The Four Pillars of Quality Leisure

People Who Hate Retirement—and What the Rest of Us Can Learn From Them.” That was the title of an article from Monday’s print edition of the Wall Street Journal—a title so click-baity that I actually tried to click the physical paper as I held it in my hands. There is a whole genre of financial literature along these lines, which either tends toward pearl-clutching or schadenfreude, but this piece was self-aware enough to warn against the latter while mostly avoiding the former. Some people do, after all, hate retirement. Surely there is something we can learn from them to avoid their plight?

At the same time, there is a significant sector of the economy built around helping working people with money trade that money for leisure time. Your yard can be maintained, your groceries can be shopped and prepared, your laundry can be done, your dog can be walked, even your own kid’s baseball game can be watched–all without you being present. This outsourcing can be great in doses, but as a default way of life it doesn’t seem to be delivering the goods…

All of which leads me to say this: inconvenience is severely underrated

Now, I don’t mean that in a masochistic, hustle-culture sort of way, where pain for its own sake appears to be the main thing. What I mean is that inconvenience is underrated as a symptom of worthwhile activities and commitments. Of course, “worthwhile” is a dramatically debatable word, but it seems to me that what many of those unhappy retirees have in common with many unhappy workers is not a lack of leisure time, but the focus of that time on convenience and ease. 

To put it bluntly, leisurely convenience is boring. Ask the people who hate retirement! It will melt your mind and probably degrade your health. Yet many people heading into retirement look forward to just that, and many of us squarely within our working years try to create the same conditions in smaller chunks every night and weekend.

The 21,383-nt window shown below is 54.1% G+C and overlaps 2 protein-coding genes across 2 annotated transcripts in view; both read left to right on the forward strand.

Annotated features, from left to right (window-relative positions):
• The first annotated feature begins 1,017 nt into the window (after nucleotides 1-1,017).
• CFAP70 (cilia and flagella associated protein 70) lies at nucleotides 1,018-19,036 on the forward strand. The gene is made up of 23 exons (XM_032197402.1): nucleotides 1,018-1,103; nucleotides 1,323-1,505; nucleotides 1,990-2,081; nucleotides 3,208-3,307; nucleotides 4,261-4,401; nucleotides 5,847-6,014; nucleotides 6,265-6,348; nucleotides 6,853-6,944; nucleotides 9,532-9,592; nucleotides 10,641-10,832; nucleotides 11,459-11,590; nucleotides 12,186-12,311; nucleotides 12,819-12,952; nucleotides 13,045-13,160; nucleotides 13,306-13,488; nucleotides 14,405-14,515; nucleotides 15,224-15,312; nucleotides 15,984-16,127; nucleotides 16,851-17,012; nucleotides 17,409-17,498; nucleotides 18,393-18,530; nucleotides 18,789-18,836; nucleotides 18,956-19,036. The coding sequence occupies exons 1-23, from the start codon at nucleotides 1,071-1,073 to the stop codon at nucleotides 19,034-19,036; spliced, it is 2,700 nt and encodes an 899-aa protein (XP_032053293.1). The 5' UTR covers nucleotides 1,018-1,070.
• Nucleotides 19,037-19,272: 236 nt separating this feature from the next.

So instead–and I’m sure you’ll be shocked to hear this—I have some other ideas. For those in retirement with lots of free time, and those not in retirement who are constantly bombarded with opportunities to purchase free time, shoot to fit your leisure into one or more of the following categories. Maybe we could call these The Four Pillars of Quality Leisure, or The Quadrilateral of Wonderful Inconvenience. You may naturally gravitate to one or two of them, but don’t neglect any of them.

  1. Relationships. There was a couple in the article on Monday who retired from New York to Florida, but then realized they really missed their kids, grandkids, and lifelong friends. Relationships are important! Especially coming out of the pandemic, when we have all struggled to differing degrees maintaining them effectively. So make the effort to enjoy leisure time with friends and family, and to serve those in your community who are most in need. It’s inconvenient, but invaluable.
  2. Skills. Use your leisure time to learn new skills and to maintain or even improve existing ones. Pick up an instrument, read good non-fiction books, take a pottery class. Use an old skill in a new capacity through volunteering or part-time work. Cultivate a child-like curiosity. Learning something is very inconvenient! You are admitting you don’t know something, and you would like to know something. But of course it is also incredibly rewarding
  3. Physical well-beingGo outside! Get your hands dirty in a garden. Shop for different sorts of groceries in different sorts of places and make different sorts of food. Take long walks. Sit on your porch and listen and watch for birds. Moving your body is inconvenient, and trying new foods is inconvenient. Getting dirty is super inconvenient. But your leisure time will very quickly run out if you are spending it by becoming one with a couch and a tv-dinner. 
  4. Entertainment. We don’t need help entertaining ourselves, but we do need help in choosing active entertainment over passive entertainment. Go to a baseball game with friends and you are ticking off three of the four pillars, all four if you learn to keep the box score. Read a good fiction book. Watch the movie, but invite someone over, or make a new meal beforehand, or write some thoughts down afterward about the movie. Are any of these things as convenient as simply sitting down and turning the TV on? Of course not! Is it a crime to revel in mindless entertainment from time to time? No! But defaulting to mindless is not the way to make the most of leisure time.

So, whether you’re in the midst of a working career or retired from one, the wise use of leisure time is a worthwhile pursuit. It may end up saving your mind, your body, and your wallet from the effects of empty boredom, and we’ll all be better off for it.


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Jared Korver
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A product of small-town North Carolina (Carthage, to be exact), I’m proudly married to my best friend and co-adventurer, Amy. Together, we have two sons–Miles and Charlie–and could more or less start a library from our home. I love being outside, can’t read enough, am in the habit of writing haikus, and find food and coffee to be among life’s greatest treasures.